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April 3, 2016

Keep Things Innovative

Oneof my favorite author's wrote a blog post last week that has kept me thinking all week. In her post, she mentioned that we shouldn't be too ambitious with how we want to impact the world around us; she suggested that we should focus our energies in fulfilling our current roles instead. Although I adore the blogger, I can't completely agree with her. I think we should definitely strive to perform well in whatever we find ourselves doing today, but that doesn't' mean we shouldn't be pushing ourselves outside of society's tiny boxes.

There are plenty of biblical figures who didn't conform from Moses to Jesus himself. From a modern perspective, Apple wouldn't be were they are today if they hadn't branched out into the cell phone industry, The Honest Company would not not exist if Jessica Alba thought the only shoe she could fit was that of an actress, Joanna Gaines from Fixer Upper wouldn't be dazzling all of us with gorgeous homes if she hadn't given design a try despite majoring in Communication, and we wouldn't have women in the MLS if they didn't practice countless hours after working an exhausting 7 hour corporate job to chase a dream.

We shouldn't settle if our passions lead us into the unknown or challenges.
I've seen powerful nonprofit organizations, books, and companies arise from God given visions and dedicated hands. Prayer is so important as we're in the middle of the messy process though because sometimes things don't turn out exactly as we had envisioned and other times we find out that they just weren't meant to be...and that's ok too.

However, I agree with the author that we often overlook opportunities that present themselves in our daily lives to create, inspire, and motivate--I'm glad I finished reading her post because her overall message helped me become more aware of creative opportunities in my workplace this past week.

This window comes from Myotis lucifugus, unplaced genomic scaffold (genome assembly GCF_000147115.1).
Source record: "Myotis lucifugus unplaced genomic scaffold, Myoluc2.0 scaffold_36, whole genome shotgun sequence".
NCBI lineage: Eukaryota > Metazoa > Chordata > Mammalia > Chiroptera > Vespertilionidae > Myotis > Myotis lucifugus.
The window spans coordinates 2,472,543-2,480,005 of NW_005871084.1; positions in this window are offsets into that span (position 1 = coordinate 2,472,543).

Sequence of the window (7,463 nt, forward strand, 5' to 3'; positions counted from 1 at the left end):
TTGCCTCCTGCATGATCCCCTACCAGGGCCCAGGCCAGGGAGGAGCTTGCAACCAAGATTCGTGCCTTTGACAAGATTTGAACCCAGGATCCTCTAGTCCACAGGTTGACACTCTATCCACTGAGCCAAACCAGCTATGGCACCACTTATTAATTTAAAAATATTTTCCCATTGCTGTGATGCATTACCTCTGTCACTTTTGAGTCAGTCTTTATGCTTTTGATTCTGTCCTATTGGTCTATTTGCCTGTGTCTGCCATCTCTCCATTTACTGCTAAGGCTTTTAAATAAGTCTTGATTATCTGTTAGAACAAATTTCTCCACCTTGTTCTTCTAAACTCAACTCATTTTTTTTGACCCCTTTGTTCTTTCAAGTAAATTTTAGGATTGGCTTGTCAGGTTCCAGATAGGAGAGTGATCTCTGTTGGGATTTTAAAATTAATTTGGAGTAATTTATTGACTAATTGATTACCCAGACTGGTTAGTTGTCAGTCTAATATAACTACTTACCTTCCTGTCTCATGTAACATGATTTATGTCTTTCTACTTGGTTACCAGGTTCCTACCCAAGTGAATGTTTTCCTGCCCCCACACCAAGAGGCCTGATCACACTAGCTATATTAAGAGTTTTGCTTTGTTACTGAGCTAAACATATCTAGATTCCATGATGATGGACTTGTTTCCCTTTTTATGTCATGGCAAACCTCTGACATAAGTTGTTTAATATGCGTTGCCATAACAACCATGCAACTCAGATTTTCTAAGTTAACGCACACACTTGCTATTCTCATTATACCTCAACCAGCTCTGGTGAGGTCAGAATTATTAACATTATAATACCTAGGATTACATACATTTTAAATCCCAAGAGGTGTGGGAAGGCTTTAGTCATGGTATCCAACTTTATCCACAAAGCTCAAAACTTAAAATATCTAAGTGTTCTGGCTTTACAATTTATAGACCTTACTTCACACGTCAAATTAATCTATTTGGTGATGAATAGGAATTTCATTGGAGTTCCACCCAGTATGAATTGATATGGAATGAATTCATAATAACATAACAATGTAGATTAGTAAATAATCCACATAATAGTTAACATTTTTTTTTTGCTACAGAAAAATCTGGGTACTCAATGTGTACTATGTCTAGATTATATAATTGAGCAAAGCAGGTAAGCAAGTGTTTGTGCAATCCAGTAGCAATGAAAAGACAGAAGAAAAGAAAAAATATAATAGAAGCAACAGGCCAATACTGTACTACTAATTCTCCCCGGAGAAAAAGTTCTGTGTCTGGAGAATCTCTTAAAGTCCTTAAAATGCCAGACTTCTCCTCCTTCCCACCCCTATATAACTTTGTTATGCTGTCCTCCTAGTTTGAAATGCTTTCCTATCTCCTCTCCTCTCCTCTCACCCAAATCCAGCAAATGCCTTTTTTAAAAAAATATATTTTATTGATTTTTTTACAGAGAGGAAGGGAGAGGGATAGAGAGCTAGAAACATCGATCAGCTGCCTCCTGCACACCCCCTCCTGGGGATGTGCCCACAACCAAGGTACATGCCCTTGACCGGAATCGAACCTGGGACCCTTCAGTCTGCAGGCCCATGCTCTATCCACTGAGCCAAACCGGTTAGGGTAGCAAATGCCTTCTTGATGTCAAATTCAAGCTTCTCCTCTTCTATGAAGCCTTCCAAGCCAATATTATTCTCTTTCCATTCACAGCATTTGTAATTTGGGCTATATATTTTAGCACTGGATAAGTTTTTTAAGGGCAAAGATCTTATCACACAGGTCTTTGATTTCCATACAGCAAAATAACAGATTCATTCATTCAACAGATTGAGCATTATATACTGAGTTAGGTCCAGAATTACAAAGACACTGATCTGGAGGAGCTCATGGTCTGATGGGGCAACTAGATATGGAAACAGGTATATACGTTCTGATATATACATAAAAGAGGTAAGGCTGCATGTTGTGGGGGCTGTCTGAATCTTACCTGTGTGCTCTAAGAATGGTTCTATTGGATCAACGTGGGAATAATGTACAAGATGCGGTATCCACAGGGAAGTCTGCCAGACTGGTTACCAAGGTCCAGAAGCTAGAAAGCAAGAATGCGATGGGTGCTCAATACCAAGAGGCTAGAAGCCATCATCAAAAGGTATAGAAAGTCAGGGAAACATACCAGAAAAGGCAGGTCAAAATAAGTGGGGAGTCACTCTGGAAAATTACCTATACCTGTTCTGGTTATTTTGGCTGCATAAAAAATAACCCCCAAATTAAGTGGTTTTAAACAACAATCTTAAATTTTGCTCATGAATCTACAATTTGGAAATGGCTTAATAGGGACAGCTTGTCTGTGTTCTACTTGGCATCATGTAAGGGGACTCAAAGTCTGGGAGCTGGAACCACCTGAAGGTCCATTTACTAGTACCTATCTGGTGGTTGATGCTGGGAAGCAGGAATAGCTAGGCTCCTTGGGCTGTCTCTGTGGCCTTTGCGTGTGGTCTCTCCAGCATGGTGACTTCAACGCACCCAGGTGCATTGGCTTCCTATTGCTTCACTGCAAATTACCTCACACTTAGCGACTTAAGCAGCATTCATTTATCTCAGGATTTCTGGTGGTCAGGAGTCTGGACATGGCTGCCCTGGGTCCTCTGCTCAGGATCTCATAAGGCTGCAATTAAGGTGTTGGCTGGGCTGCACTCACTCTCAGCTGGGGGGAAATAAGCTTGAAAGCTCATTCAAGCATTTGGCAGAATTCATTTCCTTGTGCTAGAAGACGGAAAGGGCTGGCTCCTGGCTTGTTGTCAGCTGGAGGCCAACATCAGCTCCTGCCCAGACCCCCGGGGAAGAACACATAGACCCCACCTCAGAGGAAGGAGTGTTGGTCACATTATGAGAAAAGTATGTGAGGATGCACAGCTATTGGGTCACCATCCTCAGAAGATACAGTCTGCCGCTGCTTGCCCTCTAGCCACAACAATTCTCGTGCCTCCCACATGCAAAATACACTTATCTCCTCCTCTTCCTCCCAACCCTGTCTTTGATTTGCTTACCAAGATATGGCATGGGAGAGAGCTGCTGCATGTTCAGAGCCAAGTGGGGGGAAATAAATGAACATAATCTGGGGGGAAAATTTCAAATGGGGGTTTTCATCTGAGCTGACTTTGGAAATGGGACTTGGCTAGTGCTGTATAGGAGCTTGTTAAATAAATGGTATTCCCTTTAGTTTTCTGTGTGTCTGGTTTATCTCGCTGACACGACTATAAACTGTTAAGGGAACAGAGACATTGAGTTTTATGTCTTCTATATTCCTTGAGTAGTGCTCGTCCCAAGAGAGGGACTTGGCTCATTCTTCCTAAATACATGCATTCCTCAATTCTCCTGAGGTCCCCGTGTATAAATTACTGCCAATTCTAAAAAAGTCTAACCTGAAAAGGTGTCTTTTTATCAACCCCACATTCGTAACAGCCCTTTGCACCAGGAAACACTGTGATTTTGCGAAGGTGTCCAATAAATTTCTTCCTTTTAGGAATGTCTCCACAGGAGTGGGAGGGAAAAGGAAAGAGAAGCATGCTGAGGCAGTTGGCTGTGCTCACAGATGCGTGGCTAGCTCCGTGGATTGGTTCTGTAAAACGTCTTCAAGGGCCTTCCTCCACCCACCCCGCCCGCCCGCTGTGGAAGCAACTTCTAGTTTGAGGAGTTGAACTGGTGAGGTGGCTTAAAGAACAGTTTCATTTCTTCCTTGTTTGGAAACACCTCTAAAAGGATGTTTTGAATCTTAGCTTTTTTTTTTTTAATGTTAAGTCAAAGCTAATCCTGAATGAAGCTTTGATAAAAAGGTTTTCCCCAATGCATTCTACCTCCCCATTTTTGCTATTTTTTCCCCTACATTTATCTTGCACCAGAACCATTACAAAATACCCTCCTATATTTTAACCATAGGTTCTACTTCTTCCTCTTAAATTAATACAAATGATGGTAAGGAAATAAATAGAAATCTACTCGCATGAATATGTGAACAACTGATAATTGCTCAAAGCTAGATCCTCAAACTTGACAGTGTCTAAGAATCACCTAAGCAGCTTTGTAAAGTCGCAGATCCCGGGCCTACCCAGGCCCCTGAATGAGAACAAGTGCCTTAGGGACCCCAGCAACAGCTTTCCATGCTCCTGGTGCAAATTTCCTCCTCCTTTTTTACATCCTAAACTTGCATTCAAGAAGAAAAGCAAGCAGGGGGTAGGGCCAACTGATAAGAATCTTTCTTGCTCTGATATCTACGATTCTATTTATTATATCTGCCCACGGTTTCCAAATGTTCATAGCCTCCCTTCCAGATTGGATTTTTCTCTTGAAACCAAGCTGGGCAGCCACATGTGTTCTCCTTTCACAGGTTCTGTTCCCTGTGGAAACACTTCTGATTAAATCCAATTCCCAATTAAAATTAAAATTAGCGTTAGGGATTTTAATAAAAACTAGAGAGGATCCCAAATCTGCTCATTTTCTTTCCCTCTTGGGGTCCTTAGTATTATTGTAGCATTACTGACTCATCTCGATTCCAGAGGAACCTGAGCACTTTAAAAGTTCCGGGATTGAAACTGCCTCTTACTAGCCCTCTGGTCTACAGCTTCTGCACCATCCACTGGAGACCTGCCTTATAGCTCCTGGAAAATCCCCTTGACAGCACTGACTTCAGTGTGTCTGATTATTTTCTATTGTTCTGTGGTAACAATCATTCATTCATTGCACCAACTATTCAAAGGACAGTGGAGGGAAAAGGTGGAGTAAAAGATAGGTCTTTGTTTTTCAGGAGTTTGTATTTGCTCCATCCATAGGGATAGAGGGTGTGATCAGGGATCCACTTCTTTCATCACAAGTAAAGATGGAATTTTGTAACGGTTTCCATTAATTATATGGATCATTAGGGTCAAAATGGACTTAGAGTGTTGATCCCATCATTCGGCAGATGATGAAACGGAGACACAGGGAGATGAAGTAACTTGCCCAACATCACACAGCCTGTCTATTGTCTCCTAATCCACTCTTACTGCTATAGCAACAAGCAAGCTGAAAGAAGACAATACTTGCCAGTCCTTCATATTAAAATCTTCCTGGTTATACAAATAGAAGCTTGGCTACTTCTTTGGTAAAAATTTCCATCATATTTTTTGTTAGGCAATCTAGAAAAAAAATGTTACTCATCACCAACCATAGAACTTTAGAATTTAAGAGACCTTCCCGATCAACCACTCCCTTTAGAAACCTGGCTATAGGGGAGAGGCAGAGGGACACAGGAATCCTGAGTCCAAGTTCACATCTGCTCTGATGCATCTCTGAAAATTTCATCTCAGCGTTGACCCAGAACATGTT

One of these opportunities came about when I was teaching a lesson on the Cherry Blossom Festival to a classroom of students with intellectual disabilities and autism. This Japanese festival celebrates friendship, by the way, and the main attraction is kite flying. One of it's unique traditions involves a kite kite decorating competition. During the presentation and class discussion I learned that many of my students had never seen a kite before or flown one. Hearing that really saddened me because I remember how whimsical and captivating those flimsy things were to me as a child. Feeling the pull of the wind was also pretty exhilarating!

The session went on as usual...vocabulary was reviewed and students answered comprehension questions related to the lesson, but as I sat in my office writing a report later on in the day, I couldn't stop thinking about my students' lack of experience. So, I quickly searched my room for materials I could use to make paper kites! I found colored paper, tape, and a few left over straws from a meeting my professional learning community held at my school earlier in the year. With borrowed yarn from a classroom teacher, the kids were able to make their very own kites the following session. The activity was so fun and I won't ever forget the moment I saw their little faces light up at the site of a kite soar in front of their very own eyes. I'm certain they'll remember the lesson too.

In the county I work for all of our instructional personnel have to choose one instructional element to work on each year and I selected presenting unusual and intriguing information to students as part of my growth plan. I've already seen the positive effect incorporating high interest material in therapy has on student engagement and retention of new knowledge, but I'm looking forward to continuously grow in this area. I'll be honest, it's hard to find the energy to be creative when you're buried in paperwork, but it keeps my job enjoyable for both the kids and myself. Plus, research suggests students learn best through multiple mediums and context.

...but again, it's so easy to fall into a routine and forget to make room for innovation at work. Believe me, I'm guilty of it also. My husband works in the same field and inspires me everyday to try new things. Let's keep seeking fresh ideas. 

Here's a great article by Sara Predmore on contextual teaching and tips on how to implement it if you're interested Putting it into context

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